Remembering Iqbal

GVS pays tribute to the national poet & Muffakir-e-Pakistan, Dr. Allama Muhammad Iqbal, on his 145th birth anniversary.


9 November is commemorated annually as “Iqbal Day” in memory of Allama Muhammad Iqbal, who was born on 9 November 1877 in Sialkot, Punjab, British India, to a family of Kashmiri descent. Iqbal was influenced by the teachings of Sir Thomas Arnold, his philosophy teacher at Government College Lahore. Sir Thomas Arnold encouraged Iqbal to pursue higher education in the West after he had received an early education in India. In 1905, Iqbal travelled to England for higher studies. He learned about Friedrich Nietzsche, Henri Bergson, and Rumi. Iqbal received a scholarship to Trinity College, University of Cambridge, and completed his Bachelor of Arts in 1906. His B.A. from London qualified him to practice as an advocate. The same year, he received his bar call to practice law at Lincoln’s Inn. Iqbal relocated to Germany in 1907 to pursue his Ph.D., and in 1908, the Ludwig Maximilian University of Munich awarded him a Doctor of Philosophy degree. Iqbal wrote his doctoral dissertation, “The Development of Metaphysics in Persia,” under Friedrich Hommel’s supervision. Iqbal began to compose poetry in Persian while he was studying in Europe. He was fluent in several languages, including German.

Muslims were encouraged to take an interest in building society through Iqbal’s poetry, which reawakened a feeling of national identity. When it came to developing a distinct homeland for Muslims, he had a significant role to play. Iqbal announced a plan for an independent state for the regions in northwest India with a Muslim majority in his presidential address on December 30, 1930. Iqbal urged the establishment of “a Muslim India within India” in his speech, particularly in the country’s northwest. Muslims should have the ability to rule themselves, according to Iqbal. It is due to his deep concern for the nation that he is frequently called “Muffakir-e-Pakistan” (the thinker of Pakistan) and “Hakeem-ul-Ummat” (the sage of the nation).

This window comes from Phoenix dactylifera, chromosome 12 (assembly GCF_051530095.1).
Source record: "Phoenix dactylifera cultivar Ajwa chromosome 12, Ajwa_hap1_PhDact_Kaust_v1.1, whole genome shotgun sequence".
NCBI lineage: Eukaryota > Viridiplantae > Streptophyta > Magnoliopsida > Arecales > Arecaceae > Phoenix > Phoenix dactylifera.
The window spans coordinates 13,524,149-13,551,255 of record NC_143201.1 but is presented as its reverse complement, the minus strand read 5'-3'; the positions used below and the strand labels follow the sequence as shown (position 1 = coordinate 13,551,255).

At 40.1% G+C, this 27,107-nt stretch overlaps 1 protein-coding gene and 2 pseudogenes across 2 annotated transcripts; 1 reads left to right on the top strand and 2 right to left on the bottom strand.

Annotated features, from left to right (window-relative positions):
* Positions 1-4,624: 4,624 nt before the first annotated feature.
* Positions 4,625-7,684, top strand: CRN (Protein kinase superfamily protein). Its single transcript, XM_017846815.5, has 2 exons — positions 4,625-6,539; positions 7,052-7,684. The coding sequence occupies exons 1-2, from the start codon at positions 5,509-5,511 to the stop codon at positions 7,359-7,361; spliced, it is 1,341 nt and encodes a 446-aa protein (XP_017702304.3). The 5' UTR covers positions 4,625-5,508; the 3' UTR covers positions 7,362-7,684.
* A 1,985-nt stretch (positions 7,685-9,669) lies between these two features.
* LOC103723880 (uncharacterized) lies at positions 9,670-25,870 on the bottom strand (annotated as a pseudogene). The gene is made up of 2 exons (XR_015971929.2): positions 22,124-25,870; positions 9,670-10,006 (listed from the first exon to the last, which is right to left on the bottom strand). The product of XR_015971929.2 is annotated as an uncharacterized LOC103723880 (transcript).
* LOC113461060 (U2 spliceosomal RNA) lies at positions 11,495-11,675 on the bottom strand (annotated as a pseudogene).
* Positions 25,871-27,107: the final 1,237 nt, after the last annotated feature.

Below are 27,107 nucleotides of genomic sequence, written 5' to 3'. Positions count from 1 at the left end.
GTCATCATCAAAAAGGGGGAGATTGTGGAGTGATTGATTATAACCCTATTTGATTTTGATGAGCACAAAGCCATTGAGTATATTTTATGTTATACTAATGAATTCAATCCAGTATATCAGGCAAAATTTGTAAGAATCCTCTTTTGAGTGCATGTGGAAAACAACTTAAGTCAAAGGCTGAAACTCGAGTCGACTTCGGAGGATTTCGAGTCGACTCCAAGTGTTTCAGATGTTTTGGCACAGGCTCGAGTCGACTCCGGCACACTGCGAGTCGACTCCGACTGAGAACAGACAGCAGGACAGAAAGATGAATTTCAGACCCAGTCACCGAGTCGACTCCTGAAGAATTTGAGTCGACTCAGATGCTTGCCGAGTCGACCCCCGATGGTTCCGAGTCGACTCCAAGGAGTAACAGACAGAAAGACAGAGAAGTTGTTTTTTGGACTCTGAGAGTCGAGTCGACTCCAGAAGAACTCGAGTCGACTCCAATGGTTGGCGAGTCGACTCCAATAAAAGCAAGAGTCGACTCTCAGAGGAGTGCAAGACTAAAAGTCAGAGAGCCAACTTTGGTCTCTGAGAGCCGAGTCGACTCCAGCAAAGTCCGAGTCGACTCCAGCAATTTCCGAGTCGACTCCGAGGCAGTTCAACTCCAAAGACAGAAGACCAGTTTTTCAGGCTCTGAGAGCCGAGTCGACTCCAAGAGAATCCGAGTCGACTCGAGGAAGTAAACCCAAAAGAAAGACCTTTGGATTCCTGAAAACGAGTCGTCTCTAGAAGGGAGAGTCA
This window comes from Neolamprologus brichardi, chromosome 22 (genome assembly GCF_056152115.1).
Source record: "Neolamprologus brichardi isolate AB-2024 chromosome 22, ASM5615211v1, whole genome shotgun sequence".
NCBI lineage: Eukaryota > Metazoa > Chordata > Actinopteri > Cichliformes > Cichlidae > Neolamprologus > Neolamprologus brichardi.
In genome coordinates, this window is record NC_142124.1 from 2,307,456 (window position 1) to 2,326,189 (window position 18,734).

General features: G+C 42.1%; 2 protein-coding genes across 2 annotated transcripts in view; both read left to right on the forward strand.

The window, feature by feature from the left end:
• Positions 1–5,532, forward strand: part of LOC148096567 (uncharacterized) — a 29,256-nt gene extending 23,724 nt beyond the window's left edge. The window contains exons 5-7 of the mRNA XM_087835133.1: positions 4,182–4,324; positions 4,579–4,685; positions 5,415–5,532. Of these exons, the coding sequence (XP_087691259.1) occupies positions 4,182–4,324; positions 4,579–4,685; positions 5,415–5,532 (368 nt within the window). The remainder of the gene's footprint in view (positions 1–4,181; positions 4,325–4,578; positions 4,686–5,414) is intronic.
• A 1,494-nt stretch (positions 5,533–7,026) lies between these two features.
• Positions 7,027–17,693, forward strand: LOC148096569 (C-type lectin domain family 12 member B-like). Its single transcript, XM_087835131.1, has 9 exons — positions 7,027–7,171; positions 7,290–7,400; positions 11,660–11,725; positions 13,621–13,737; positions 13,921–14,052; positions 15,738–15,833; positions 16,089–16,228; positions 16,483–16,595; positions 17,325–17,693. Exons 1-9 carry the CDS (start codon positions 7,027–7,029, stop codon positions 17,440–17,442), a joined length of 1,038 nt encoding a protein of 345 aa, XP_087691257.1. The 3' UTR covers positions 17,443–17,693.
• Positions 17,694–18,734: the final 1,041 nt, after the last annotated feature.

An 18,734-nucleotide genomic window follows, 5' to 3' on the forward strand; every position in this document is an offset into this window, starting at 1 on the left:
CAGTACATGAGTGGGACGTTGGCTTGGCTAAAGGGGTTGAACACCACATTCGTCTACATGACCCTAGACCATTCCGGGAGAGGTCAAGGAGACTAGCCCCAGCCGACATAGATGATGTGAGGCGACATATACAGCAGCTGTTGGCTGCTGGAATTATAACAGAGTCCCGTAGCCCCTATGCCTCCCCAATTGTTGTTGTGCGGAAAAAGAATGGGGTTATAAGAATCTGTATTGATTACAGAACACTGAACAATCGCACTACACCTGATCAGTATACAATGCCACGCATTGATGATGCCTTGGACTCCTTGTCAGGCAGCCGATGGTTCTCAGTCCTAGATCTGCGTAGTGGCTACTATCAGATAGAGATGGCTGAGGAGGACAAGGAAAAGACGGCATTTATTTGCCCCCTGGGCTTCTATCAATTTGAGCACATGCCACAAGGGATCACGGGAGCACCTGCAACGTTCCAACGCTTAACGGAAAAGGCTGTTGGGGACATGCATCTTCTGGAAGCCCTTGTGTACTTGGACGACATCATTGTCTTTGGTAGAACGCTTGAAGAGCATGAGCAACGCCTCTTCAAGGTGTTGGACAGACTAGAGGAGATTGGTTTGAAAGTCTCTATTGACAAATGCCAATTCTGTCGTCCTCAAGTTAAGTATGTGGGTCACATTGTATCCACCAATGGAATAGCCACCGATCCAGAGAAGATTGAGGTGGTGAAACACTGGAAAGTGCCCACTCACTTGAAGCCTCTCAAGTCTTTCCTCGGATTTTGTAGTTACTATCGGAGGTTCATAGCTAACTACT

Read more: Iqbal’s Concept of Self

More than a poet, statesman, or philosopher, Allama Iqbal was unquestionably a visionary. He was one of the greatest intellectuals of all time, writing, speaking, and acting a great deal to both reassure and caution the world about its future. Iqbal based his entire argument on the idea that discovering oneself is just a momentary vision of God. By putting the emphasis on the individual “I,” he shifts the emphasis from divine to human. The path of self-awareness is the path that leads to a meeting with the Absolute. In one of his verses, he counsels young people not to let difficulties deter them from doing great things.

Iqbal regularly encouraged young people to strive for greatness, comparing them to a brave, soaring eagle with no limitations. He has influenced and continues to inspire young people across generations. In his poetry, Iqbal exhorts young people to strive for greater and unimaginable possibilities. He challenges the youth to forge ahead, become trailblazers, and see beyond the apparent to go where no one has gone before by assuring them that there are greater skies ahead of them. That is exactly what our youth must do to free Pakistan from the mediocrity it has shackled itself to. If our country is to undergo genuine development, the youth must change and not follow the path taken by earlier generations. There is no simpler way to achieve this goal than by rediscovering oneself through Iqbal’s magnificent body of work.

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